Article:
11/17/2010 02:57 pm ET | Updated May 25, 2011

Stereotypes, Pain, and My Profession

Ten years ago and just prior to a friend's wedding, a fellow bridesmaid who I had just met for the first time walked up to me and said, "This is going to be so much fun. We can talk about boys. Go shopping. Gossip!"

When comedians, actors, athletes, radio personalities, and politician like Michael Richards, Mel Gibson, John Rocker, Don Imus, and George Allen respectively communicated stereotypes through epithets like "Nappy headed hoes" and "Makaka," the response is often severe. The stereotyper is viewed as racist and risks loss of fan base, sponsorships, and even employment. So, with this frame of reference I was astonished by the stereotypes spewed by my fellow bridesmaid. And so I felt justified in responding abruptly, "We'll get along a lot better if you don't use stereotypes in every sentence." She stared at me blankly, apologized, and continued speaking ... without any stereotypes.

Stereotypes have troubled me since I was a child when I experienced firsthand some of the consequences of stereotyping. I remember vividly traveling on a New York City subway with my family when a man cursed at my stepmother for her mixed marriage and "mulatto" children. She and my father appeared unaffected and all of us ignored him. Inside, I was hurt and confused, but most of all, I felt bad for my stepmother. I didn't understand why this stranger would want to humiliate her.

So when I heard the bridesmaid's string of stereotypes, I couldn't help but to respond as I did. At the time, I thought I was helping the situation. Bridal party activities often drag out for months and it was clear to me that we would have a better chance of getting along in the future if she learned early in our relationship that stereotyping wouldn't work for me.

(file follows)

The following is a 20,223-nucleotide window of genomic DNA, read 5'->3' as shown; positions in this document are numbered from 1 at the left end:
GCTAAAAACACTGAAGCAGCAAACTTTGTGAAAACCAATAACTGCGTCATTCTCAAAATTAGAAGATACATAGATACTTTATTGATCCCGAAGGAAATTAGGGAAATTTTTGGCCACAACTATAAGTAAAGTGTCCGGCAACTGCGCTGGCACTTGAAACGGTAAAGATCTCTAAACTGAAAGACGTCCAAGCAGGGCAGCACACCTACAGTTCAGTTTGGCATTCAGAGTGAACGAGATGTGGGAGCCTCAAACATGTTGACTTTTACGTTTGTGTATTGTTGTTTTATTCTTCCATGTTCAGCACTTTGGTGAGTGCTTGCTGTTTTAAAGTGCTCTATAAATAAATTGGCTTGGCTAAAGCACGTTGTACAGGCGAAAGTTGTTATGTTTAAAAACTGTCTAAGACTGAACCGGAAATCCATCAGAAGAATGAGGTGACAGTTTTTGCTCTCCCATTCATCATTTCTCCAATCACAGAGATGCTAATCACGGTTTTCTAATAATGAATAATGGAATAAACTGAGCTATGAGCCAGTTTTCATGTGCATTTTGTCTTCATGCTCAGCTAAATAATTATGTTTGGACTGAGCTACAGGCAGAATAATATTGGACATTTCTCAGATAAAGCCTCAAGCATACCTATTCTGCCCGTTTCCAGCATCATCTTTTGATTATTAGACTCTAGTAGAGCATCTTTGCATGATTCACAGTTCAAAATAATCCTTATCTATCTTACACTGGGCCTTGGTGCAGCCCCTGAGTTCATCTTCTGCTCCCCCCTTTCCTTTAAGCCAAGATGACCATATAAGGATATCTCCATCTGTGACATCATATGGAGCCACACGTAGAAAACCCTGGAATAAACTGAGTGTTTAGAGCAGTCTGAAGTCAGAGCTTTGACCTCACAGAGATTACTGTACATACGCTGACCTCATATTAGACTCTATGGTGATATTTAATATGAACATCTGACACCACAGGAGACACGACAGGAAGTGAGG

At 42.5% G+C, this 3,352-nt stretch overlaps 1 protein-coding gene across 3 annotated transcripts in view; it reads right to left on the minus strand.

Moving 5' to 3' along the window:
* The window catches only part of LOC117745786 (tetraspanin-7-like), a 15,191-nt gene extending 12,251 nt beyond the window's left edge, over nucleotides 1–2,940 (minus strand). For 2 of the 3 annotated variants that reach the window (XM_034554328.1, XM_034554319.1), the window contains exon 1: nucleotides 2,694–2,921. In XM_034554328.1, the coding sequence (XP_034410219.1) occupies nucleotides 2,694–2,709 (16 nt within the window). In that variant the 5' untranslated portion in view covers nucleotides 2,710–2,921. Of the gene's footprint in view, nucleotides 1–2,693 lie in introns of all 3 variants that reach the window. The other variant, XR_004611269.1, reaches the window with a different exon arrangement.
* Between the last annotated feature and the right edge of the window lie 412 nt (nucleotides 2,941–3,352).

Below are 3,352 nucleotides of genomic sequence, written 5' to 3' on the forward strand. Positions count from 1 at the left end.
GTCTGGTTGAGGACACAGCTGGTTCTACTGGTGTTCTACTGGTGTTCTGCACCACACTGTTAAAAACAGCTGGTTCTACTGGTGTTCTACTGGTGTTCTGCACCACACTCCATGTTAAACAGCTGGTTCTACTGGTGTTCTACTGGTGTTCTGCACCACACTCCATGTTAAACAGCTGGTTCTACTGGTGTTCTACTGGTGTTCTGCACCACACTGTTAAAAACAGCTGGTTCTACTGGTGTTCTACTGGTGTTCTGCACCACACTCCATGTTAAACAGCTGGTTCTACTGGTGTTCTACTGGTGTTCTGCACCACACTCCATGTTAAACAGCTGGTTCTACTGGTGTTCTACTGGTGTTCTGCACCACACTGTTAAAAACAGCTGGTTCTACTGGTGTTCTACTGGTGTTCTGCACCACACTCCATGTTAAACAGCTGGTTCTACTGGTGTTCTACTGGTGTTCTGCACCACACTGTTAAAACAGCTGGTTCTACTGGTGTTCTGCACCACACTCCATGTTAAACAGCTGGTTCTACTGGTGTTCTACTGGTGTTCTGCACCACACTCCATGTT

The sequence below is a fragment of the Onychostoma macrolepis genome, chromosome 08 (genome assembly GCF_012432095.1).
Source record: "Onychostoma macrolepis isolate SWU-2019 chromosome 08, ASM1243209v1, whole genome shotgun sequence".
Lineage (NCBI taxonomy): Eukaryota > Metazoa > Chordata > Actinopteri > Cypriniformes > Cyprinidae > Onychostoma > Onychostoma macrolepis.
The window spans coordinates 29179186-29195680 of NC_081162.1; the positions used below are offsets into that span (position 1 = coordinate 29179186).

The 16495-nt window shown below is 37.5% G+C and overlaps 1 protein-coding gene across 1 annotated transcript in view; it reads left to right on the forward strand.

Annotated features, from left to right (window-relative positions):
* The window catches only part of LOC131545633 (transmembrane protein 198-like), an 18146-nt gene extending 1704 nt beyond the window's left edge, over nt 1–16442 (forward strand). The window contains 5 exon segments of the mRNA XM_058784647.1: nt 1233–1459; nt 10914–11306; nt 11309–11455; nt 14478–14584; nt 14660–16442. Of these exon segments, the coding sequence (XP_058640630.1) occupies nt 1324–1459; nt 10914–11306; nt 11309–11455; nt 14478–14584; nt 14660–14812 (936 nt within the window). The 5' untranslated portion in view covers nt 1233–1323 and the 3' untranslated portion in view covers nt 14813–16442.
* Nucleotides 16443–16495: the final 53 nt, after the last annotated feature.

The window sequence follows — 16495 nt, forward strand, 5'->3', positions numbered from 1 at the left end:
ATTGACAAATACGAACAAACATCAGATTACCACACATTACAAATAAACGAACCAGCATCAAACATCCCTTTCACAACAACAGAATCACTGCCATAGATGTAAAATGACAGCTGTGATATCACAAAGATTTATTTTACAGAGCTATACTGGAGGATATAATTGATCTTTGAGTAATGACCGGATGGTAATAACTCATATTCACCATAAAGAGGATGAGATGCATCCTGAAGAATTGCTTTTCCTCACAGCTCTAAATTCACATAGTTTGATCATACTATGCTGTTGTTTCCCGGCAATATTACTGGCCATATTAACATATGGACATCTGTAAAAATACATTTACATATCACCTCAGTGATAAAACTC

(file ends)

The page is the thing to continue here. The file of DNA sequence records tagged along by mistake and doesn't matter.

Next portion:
In retrospect, I am embarrassed at how rude I was. I knew she wasn't trying to be sexist; she was trying to be nice and make us both feel better in an uncomfortable situation. The way I responded to her friendly gesture was to stand on this moral high ground of political correctness but the stereotypes hadn't harmed anyone.

Looking back, I think about how else I could have responded. If I said, "that sounds like fun," we would have both felt more comfortable at the cost of promoting stereotypes of women. If I had played dumb and said, "why would we gossip?" I would have sounded like I had been living under a rock. And if said, "I like going to a park more than shopping," I would have seemed idiosyncratic and still would not have exposed the stereotype. For each response there would have been consequences. I chose to strike a blow against stereotypes but was also self-righteous and hurtful, although unintentionally so.

I used to see myself as an avenger of stereotypes, someone who would single-handedly eliminate stereotypes along with the prejudice and discrimination they cause. My goal was to decry every statement that smacked of racism or similar "ism." Although stereotypes still bother me as much as they did ten years ago, the response I use in similar situations has developed. I decide how to respond based on the personalities of those in the conversation, our relationship to each other, my mood, past experience, time constraints, and numerous other intricacies inherent to any conversation.

Today, in part because of this conversation my fellow bridesmaid, I now hold a doctorate in Communication and I have dedicated my professional life to the study of stereotypes. Friends, family, fellow teachers, and even strangers who find out what I do for a living ask me how they should respond to these types of conversations that I experienced and that are all too frequent. I tell them that there is no one right or wrong way to respond when someone communicates a stereotype but they should know that for any response they choose, there are consequences.

Professor Anastacia Kurylo teaches communication arts and studies stereotypes at Marymount Manhattan College in New York. She is the editor of the intercultural communication textbook in press titled Inter/ Cultural Communication: Representation and Construction of Culture.

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